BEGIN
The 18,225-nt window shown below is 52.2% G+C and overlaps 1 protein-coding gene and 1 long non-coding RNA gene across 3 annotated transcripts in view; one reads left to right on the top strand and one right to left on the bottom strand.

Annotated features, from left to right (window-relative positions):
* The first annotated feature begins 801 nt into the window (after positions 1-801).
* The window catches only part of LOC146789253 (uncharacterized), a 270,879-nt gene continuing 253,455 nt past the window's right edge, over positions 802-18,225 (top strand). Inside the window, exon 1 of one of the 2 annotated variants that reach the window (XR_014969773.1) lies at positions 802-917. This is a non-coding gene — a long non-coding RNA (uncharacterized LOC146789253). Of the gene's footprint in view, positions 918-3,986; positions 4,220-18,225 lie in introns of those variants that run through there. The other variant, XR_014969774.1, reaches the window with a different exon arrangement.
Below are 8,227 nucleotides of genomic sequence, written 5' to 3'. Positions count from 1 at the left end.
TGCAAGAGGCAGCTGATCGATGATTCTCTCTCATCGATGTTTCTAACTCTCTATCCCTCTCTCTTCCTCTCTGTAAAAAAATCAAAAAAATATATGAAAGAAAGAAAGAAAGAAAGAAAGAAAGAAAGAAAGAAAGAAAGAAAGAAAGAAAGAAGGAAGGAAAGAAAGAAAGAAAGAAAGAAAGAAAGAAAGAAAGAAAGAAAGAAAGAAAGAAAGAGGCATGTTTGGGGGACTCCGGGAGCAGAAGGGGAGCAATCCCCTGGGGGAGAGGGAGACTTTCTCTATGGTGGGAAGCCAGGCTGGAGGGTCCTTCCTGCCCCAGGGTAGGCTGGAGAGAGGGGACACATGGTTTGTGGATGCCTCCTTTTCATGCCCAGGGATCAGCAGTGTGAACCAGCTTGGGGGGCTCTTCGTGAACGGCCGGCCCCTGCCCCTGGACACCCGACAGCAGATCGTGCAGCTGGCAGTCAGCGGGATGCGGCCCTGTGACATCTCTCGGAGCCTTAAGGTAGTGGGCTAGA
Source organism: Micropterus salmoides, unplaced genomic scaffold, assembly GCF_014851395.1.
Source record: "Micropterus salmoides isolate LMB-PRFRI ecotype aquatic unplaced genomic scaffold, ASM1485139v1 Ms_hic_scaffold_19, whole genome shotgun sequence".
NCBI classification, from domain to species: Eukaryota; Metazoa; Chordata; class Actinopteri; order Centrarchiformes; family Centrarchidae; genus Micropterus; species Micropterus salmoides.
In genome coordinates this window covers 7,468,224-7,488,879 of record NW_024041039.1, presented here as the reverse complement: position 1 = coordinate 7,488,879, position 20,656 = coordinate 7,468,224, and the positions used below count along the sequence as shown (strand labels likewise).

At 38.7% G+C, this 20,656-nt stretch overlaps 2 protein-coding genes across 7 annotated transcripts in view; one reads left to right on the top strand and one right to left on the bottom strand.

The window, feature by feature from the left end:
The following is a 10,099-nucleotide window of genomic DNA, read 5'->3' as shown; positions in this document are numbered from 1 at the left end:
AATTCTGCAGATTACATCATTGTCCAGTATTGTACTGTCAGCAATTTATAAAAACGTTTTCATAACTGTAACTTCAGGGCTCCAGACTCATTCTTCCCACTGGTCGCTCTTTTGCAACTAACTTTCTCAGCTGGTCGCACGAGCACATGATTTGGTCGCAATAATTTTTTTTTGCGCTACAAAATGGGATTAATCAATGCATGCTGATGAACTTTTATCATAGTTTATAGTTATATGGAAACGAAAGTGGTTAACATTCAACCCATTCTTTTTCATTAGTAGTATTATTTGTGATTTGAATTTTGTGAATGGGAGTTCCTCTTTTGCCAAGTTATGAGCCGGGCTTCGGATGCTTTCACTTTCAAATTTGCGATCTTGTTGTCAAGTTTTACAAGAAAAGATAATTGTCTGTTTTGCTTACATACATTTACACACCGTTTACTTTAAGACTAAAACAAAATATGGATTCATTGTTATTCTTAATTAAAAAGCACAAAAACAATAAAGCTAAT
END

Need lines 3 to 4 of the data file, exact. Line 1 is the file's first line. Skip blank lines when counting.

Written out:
* The first annotated feature begins 801 nt into the window (after positions 1-801).
* The window catches only part of LOC146789253 (uncharacterized), a 270,879-nt gene continuing 253,455 nt past the window's right edge, over positions 802-18,225 (top strand). Inside the window, exon 1 of one of the 2 annotated variants that reach the window (XR_014969773.1) lies at positions 802-917. This is a non-coding gene — a long non-coding RNA (uncharacterized LOC146789253). Of the gene's footprint in view, positions 918-3,986; positions 4,220-18,225 lie in introns of those variants that run through there. The other variant, XR_014969774.1, reaches the window with a different exon arrangement.